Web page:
Ascendance of a Bookworm #2 (Light Novel)

Title: Ascendance of a Bookworm #2

Author: Miya Kazuki

Format: Light Novel

Myne has taken the first major step towards realizing her dream of creating books: securing the venture capital to fund her creation of paper. With a few months to create a prototype, she and Lutz need to try to recreate the fuzzy steps she remembers. But Lutz is growing suspicious of how much knowledge she possesses . . .

I’m going to say up front that you should probably have the third book on hand for when you finish this one, because the cliffhanger is brutal.

Myne is still sickly and weak, but with Lutz’s help, she’s able to do more. A lot of this book is the process of creating a sort of paper from scratch—and it’s a lot of work. Much of the rest is her deepening relationship with Lutz.

I really like how Lutz eventually confronts her, and how that resolves. From his perspective, he’s trying to do the right thing, but he has no idea what he’s actually asking her to do. For Myne, it’s her chance to come clean, to have one person with whom she has no secrets, which makes him an even better ally than her supportive family.

I also like how the supporting characters are being built up. Benno is a merchant through and through, but you can see him warming up to them over the course of the book, and not just because they stand to make him a lot of money. Otto gets a lot more development too. His relationship with his wife is hilarious, especially because Myne totally picks up on the subtext of why she’s getting kicked out.

Overall this is building on the strengths of the first book, and expanding the world as Myne develops the strength to move around more in it. I rate this book Recommended.

Ascendance of a Bookworm #1 (Light Novel)

Title: Ascendance of a Bookworm #1

Author: Miya Kazuki

Format: Light Novel

Urano was a girl who loved books more than anything else. But just after landing her dream job as a librarian, she dies when an earthquake topples too many books on top of her—and reincarnates in a world where books are far out of reach of her new status as the daughter of a gate guard. Now named Myne, she’s determined to create her own books if that’s the only way she’ll ever have one.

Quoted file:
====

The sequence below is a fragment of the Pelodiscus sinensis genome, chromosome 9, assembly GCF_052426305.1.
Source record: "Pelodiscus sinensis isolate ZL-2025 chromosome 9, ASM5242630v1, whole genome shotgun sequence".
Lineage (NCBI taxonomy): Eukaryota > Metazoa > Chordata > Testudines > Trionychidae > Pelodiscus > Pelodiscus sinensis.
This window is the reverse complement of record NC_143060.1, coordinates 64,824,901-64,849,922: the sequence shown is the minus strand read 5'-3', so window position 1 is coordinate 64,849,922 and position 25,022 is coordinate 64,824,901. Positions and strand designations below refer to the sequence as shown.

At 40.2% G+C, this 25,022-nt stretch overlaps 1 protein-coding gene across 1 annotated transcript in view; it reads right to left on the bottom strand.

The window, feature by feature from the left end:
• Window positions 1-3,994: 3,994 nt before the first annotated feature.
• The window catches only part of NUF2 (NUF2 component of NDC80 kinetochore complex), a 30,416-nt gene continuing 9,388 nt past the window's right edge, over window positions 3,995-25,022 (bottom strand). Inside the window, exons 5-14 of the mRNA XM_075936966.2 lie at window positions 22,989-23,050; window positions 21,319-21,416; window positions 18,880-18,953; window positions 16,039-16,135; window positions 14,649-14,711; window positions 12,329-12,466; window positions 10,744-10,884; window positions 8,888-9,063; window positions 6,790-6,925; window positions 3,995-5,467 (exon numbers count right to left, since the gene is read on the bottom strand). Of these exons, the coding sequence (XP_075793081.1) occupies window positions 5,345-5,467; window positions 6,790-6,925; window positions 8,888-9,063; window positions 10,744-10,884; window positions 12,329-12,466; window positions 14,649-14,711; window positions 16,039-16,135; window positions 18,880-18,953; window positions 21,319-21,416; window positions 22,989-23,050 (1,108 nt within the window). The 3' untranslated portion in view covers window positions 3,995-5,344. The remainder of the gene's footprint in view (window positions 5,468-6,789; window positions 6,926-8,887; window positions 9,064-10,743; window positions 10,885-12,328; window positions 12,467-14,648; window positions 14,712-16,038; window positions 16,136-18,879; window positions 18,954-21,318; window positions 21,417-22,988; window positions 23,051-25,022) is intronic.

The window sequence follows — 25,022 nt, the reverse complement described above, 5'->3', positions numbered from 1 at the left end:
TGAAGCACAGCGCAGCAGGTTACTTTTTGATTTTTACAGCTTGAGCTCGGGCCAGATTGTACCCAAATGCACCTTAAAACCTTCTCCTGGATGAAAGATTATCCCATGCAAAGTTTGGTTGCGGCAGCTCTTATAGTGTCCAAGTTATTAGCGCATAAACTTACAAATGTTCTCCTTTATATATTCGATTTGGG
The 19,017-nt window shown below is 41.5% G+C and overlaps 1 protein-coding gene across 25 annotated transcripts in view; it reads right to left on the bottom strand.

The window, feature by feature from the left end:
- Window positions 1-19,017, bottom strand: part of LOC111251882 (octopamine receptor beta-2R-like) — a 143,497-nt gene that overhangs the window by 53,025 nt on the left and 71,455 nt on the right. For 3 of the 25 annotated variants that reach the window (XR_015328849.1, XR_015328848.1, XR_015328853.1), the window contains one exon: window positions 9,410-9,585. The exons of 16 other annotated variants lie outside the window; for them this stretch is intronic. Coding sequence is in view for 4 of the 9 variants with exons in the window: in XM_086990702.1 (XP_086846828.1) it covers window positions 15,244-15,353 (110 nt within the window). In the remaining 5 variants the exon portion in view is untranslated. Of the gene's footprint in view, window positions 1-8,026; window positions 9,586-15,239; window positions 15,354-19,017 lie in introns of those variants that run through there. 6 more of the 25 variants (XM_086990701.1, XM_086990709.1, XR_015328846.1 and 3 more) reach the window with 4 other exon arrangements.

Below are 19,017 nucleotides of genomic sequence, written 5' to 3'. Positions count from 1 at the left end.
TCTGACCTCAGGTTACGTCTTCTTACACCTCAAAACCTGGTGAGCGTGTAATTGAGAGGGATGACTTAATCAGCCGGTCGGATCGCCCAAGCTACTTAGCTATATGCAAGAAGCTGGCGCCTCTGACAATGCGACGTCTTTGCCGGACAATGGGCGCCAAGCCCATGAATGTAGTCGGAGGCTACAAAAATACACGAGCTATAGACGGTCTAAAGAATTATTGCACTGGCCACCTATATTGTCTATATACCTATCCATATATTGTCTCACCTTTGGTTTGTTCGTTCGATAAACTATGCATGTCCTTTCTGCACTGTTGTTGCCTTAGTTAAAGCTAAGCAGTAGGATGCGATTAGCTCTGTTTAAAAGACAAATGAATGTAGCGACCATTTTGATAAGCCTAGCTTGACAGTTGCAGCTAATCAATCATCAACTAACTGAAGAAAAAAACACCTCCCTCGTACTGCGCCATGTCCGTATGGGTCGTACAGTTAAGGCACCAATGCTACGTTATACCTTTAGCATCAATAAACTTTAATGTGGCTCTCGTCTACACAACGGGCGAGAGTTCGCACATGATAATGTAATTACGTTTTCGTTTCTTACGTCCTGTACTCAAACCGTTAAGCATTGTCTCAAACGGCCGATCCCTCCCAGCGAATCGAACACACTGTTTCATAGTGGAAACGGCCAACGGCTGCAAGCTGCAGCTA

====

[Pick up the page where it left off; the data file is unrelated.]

This is a different kind of book. Myne is the typical modern Japanese person reincarnated into a vaguely fantasy, European-styled middle ages, but she’s young. Extremely weak. And although she has a clear goal from the beginning, it’s one impossible roadblock after another. I was particularly amused at the failure of her clay tablets. It is surprising she never knew about kneading clay to remove air bubbles, but it does make good drama.

Myne can come across as annoying in the beginning, when she’s complaining about lifestyle that was normal for people of her family’s stature. Things like accusing them of being dirty, when bathing to any extent involves carrying water up five stories (and although it isn’t explicitly stated, may have been believed to cause illness instead of cure it, if this is supposed to follow this world’s history).

However, as she adapts to life here she directs her complaints more at figuring out ways to address her issues. The strong bonds her family has are a lot of fun, especially her relationship with her big sister Tuuli. I like how her family clearly loves her, yet treats her like the sickly child she is, and often refuses to let her have her way. And Myne generally accepts their judgement and moves on to something else rather than look for a way to be sneaky around them.

I also really like Lutz, one of the neighboring boys who ends up good friends with Myne. Childhood friendships are such simple things sometimes. Myne, with her more adult outlook, often over-complicates things. For Lutz, she’s someone who feeds him and looks out for him and that’s good enough to excuse any number of oddities.

There is a currently-airing anime for this, which is one reason I got into the series. It’s pretty accurate to the books, and a good alternative way to experience the story, but as always the book has details a visual medium just can’t convey, so I think there’s value in both.

Overall this was fun, but the change of pace does mean there isn’t a lot of action to speak of. Most of the struggle is internal as Myne fights with her body and her world to carve out what she considers the ultimate happiness. I rate this book Recommended.

Chosen (The Brindle Dragon #1)

Title: Chosen

Author: Jada Fisher

Series: The Brindle Dragon #1

Eist is determined to be a dragon rider. Despite losing both of her parents, despite her grandfather’s warnings, she knows this is what she was destined to become. But the academy is not an easy process, and even passing all her classes doesn’t guarantee she’ll end up with a dragon.

This was decent, but a little too straightforward and short. Although it sets up the foundation, it’s only about a third of what I would expect from a book. That means it has enough time to introduce the major characters and set some details about their world and problems, but nobody really has a character arc. I can’t really count the ending as resolving much because even if the title and the cover image didn’t clue you in, nothing really shakes Eist’s belief that this is her destiny and she just has to get there.